In ad­di­tion to en­er­giz­ing the base, DeSan­tis is also try­ing to cap­ture more mod­er­ates by por­tray­ing him­self as the law-an­dorder can­di­date and cham­pi­oning other pop­u­lar is­sues like lower taxes and cleaner wa­ter.

His cam­paign has seen a rush of po­lice union and sher­iff endorsements in re­cent days, amount­ing to more than 50 sher­iffs, ac­cord­ing to the cam­paign, in­clud­ing Pinel­las County’s Bob Gualtieri.

On Mon­day, the Repub­li­can Gov­er­nors’ As­so­ci­a­tion re­leased a TV ad fea­tur­ing con­ser­va­tive sher­iffs say­ing they had “con­cerns” about Gil­lum.

“An­drew Gil­lum is con­nected to the most rad­i­cal forces in Florida,” Fla­gler County Sher­iff Rick Staly says in the ad.

They’re re­fer­ring to Gil­lum’s sup­port of a crim­i­nal jus­tice ac­tivism group called the Dream De­fend- ers, a group best known for its month­long protest at the state Capi­tol fol­low­ing the 2013 ac­quit­tal of Ge­orge Zim­mer­man, who shot and killed Trayvon Martin, an un­armed black teenager from Mi­amiDade, in 2012.

Gil­lum signed a pledge that in­cluded sup­port for the group’s “Free­dom Papers,” which con­tain lan­guage that has of­fended some in law en­force­ment.

Gil­lum has been sup­ported by some other sher­iffs, such as Rus­sell Gib­son of Osce­ola County and Walt McNeil of Leon County.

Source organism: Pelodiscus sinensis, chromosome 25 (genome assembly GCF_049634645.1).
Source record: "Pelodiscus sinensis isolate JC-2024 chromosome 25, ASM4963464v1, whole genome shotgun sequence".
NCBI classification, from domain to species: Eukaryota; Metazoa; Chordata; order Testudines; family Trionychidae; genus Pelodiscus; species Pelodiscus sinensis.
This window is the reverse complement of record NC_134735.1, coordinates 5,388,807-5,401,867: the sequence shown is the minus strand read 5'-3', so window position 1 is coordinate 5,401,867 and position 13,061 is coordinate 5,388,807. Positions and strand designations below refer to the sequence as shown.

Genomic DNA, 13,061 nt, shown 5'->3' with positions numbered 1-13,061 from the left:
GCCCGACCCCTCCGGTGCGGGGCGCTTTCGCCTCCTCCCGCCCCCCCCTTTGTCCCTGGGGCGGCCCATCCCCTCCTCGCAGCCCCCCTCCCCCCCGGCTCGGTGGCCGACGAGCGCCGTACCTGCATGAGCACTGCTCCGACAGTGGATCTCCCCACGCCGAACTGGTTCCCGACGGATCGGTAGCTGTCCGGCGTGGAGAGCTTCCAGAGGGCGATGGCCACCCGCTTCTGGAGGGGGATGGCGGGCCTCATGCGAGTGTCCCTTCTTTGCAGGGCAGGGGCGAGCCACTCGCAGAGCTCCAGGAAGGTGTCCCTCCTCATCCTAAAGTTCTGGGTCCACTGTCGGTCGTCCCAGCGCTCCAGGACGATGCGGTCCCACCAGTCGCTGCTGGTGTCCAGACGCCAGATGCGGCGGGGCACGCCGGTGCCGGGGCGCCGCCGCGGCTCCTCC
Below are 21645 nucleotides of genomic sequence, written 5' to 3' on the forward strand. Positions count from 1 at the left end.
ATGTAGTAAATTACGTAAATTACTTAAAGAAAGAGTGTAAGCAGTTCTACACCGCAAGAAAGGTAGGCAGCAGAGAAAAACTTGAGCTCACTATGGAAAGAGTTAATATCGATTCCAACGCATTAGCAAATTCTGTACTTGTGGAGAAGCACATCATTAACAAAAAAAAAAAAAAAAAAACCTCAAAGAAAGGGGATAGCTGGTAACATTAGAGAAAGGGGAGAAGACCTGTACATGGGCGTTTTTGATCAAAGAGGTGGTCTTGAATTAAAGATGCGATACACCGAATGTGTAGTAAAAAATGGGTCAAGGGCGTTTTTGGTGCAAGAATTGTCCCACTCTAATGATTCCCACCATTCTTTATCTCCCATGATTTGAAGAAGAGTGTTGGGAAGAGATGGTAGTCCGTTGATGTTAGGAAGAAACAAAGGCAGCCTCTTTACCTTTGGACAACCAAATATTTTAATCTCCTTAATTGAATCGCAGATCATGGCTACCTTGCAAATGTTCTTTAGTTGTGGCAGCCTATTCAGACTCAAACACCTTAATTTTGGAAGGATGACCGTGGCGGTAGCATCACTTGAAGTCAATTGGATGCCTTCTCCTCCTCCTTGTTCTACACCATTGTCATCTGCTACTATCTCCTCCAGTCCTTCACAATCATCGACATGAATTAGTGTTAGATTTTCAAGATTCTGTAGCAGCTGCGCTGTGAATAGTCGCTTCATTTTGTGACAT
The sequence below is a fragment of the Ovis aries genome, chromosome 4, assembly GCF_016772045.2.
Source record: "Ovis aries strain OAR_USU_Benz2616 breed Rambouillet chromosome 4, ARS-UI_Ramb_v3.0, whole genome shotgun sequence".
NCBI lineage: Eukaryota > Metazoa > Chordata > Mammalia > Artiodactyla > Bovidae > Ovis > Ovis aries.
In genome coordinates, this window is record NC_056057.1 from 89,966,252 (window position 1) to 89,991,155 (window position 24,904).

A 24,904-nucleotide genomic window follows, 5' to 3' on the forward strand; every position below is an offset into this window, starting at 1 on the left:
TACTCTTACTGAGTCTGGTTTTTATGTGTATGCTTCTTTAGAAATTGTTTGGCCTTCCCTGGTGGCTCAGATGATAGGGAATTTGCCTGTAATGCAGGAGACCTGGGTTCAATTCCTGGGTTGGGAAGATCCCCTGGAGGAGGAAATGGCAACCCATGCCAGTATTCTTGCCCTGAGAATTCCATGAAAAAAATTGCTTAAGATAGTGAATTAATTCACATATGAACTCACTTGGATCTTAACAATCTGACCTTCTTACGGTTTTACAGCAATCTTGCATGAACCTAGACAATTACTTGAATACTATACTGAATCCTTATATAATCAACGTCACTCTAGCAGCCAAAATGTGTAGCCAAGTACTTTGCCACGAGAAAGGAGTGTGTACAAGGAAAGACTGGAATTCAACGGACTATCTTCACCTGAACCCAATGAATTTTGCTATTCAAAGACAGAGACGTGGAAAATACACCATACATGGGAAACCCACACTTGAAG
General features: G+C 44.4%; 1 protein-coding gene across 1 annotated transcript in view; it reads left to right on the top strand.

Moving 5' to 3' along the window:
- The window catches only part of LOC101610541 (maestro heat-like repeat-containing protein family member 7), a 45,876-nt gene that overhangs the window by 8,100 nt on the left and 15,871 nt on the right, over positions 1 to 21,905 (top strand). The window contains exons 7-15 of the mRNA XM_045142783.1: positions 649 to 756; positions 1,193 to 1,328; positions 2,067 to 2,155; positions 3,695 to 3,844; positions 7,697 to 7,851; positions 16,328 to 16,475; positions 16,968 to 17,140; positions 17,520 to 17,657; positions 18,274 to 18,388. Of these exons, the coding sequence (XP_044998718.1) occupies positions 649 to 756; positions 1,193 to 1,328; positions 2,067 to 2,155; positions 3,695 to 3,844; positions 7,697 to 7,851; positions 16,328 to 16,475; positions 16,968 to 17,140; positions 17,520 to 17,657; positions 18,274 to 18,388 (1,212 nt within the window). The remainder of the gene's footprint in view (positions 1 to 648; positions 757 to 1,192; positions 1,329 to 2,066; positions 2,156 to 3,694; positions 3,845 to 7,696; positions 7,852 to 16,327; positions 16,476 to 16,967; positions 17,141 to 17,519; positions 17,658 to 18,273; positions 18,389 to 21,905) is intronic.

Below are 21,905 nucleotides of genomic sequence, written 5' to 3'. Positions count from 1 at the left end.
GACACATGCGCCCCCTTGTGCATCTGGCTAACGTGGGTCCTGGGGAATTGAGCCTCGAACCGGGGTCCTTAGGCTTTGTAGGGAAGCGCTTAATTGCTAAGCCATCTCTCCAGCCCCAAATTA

“The mayor has been a strong ally of law en­force­ment in Tal­la­has­see, in­vest­ing in ad­di­tional of­fi­cers to help re­duce crime across the city,” cam­paign spokes­woman Jo­hanna Cer­vone wrote in a pre­vi­ous state­ment. “As Mayor Gil­lum has pre­vi­ously said, he will not take money from the pri­vate prison in­dus­try and in­stead will in­vest in com­mu­nity polic­ing, smart jus­tice and strate­gies that work with com­mu­ni­ties to re­duce crime and cre­ate bet­ter op­por­tu­ni­ties for all Florid­i­ans.”

Against this back­drop of the back-and-forth over polic­ing comes the two Trump ral­lies in Fort My­ers and Pen­sacola, de­signed to mo­ti­vate Repub­li­cans in a state where Trump has tied his own suc­cess to a DeSan­tis win. And top ad­min­is­tra­tion of­fi­cials like Kellyanne Con­way and Vice Pres­i­dent Mike Pence have pitched in to stump with DeSan­tis, too.

“If you guys take ac­tion and you guys join me and work hard I’m con­fi­dent we’ll be suc­cess­ful on Novem­ber 6th,” DeSan­tis told a crowd at a Wed­nes­day morn­ing event at a restau­rant in Punta Gorda, be­fore launch­ing into what’s be­come his de facto gen­eral elec­tion cam­paign slo­gan: “And to­gether we will be pro­tect­ing Florida’s fu­ture for gen­er­a­tions to come.”


Alex Pat­ton

SCOTT WHEELER Scott Wheeler | The Ledger

Ron DeSan­tis and wife, Casey, take the stage in Lake­land. Story, 6A


United States Sec­re­tary of Agri­cul­ture Sonny Per­due tells the au­di­ence to get a pic­ture of him and Ron DeSan­tis dur­ing a rally in Lake­land.